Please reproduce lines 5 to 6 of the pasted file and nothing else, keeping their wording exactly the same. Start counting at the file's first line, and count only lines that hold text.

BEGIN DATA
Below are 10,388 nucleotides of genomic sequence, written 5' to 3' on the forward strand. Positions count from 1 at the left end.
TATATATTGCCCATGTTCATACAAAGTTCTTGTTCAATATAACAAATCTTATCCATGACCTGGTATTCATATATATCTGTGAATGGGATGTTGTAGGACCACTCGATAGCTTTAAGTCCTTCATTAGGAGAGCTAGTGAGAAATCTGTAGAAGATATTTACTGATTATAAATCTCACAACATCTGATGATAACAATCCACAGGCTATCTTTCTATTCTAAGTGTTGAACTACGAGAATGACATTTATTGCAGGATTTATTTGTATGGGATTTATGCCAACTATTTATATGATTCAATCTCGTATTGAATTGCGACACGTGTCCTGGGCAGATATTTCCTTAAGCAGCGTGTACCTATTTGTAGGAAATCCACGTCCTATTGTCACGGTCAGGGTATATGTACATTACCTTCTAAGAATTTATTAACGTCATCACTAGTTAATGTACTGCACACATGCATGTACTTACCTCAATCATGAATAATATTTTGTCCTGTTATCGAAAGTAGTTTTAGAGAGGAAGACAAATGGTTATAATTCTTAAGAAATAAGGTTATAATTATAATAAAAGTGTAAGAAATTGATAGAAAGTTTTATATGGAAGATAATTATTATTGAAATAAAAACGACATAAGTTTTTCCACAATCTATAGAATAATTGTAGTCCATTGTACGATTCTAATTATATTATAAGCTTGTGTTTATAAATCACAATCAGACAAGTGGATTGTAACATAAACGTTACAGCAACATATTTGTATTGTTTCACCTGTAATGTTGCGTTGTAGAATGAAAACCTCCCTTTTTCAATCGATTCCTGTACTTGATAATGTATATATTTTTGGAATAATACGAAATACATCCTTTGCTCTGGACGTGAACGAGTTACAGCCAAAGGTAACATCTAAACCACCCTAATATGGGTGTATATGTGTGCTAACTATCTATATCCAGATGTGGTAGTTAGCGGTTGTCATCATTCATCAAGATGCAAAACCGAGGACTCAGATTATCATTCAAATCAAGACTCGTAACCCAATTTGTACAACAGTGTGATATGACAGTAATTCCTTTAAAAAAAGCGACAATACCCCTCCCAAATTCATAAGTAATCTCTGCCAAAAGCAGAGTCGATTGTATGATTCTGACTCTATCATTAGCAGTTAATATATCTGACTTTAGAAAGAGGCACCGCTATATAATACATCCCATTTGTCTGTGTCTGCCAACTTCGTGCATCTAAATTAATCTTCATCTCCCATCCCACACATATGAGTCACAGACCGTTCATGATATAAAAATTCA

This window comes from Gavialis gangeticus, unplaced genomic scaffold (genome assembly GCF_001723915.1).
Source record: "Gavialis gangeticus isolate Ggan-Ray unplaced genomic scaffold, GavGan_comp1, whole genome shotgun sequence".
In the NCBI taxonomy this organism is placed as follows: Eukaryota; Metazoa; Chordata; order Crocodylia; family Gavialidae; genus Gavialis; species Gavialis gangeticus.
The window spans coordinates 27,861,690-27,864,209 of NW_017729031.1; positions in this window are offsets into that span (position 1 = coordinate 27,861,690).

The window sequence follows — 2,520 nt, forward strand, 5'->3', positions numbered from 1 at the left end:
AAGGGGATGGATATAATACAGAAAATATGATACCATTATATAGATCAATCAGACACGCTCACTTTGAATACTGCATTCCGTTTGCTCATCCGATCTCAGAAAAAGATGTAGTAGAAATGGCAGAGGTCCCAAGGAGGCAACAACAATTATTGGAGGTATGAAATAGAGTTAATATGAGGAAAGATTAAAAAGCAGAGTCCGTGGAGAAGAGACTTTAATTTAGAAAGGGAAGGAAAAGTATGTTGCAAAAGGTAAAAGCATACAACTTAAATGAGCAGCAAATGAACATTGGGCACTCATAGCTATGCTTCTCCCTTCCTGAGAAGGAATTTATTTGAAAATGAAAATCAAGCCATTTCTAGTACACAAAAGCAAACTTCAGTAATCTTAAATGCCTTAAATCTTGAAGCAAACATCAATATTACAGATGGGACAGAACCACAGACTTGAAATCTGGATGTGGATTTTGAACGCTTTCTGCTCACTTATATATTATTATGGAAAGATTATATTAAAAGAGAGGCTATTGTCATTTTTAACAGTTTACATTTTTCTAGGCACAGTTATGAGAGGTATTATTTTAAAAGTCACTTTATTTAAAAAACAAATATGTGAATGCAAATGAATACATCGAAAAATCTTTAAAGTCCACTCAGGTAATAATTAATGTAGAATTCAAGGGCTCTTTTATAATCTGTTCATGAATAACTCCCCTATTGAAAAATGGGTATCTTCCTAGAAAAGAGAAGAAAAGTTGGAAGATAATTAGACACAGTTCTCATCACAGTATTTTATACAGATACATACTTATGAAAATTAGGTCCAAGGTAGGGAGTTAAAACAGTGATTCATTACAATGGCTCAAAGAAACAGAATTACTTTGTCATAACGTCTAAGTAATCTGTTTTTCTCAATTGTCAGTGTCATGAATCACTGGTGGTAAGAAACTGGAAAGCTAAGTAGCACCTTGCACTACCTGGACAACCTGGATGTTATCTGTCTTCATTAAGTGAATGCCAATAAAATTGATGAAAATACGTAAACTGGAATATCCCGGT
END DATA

In the NCBI taxonomy this organism is placed as follows: Eukaryota; Metazoa; Chordata; order Crocodylia; family Gavialidae; genus Gavialis; species Gavialis gangeticus.
The window spans coordinates 27,861,690-27,864,209 of NW_017729031.1; positions in this window are offsets into that span (position 1 = coordinate 27,861,690).